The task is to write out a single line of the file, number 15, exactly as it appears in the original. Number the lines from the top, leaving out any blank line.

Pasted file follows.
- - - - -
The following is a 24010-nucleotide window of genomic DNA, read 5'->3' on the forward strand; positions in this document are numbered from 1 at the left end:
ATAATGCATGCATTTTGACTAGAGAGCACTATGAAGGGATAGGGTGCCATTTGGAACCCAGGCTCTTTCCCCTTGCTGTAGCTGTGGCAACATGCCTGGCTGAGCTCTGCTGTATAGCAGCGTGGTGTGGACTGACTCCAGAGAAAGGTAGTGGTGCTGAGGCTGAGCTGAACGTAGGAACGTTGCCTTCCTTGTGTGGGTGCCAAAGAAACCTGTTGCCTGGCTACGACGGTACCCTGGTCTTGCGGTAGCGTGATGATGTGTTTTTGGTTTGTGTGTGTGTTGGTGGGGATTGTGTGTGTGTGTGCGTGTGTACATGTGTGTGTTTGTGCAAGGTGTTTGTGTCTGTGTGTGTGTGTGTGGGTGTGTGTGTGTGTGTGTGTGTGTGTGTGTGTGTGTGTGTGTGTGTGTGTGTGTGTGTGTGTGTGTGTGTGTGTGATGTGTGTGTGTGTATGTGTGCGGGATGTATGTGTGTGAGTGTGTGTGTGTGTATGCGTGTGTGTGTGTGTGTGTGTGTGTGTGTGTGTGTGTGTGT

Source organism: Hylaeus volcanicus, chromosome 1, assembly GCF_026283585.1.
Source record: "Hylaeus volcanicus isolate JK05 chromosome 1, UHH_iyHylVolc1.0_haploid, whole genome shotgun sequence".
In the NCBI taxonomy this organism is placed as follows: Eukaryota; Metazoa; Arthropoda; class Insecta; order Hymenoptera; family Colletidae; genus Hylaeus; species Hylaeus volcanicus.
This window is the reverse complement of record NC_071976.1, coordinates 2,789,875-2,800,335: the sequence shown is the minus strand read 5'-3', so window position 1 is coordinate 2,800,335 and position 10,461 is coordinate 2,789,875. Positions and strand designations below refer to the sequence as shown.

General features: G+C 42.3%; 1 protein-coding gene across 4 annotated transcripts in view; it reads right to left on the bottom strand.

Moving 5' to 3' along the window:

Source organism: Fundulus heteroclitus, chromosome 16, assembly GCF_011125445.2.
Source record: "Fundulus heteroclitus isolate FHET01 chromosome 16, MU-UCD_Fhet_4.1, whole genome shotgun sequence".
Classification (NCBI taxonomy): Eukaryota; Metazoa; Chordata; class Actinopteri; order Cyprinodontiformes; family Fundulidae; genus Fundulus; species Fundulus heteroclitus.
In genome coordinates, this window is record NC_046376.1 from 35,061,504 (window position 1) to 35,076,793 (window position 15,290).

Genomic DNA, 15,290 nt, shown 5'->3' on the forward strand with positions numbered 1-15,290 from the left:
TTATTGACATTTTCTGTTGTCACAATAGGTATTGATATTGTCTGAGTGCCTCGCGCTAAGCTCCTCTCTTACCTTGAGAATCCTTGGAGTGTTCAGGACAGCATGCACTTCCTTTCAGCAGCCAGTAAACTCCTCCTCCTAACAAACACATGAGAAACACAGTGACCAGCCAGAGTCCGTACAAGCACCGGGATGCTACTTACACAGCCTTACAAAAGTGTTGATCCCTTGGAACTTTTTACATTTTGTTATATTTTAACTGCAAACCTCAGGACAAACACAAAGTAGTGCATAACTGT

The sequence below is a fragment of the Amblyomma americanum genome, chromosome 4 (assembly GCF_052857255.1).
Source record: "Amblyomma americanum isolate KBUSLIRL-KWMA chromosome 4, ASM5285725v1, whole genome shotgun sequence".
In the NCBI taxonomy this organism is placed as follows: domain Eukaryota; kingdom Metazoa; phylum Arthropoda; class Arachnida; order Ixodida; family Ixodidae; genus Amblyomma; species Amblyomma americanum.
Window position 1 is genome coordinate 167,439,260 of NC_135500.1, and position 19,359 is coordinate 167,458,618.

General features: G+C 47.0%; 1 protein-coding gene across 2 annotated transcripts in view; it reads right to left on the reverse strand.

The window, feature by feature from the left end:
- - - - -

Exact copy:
The sequence below is a fragment of the Amblyomma americanum genome, chromosome 4 (assembly GCF_052857255.1).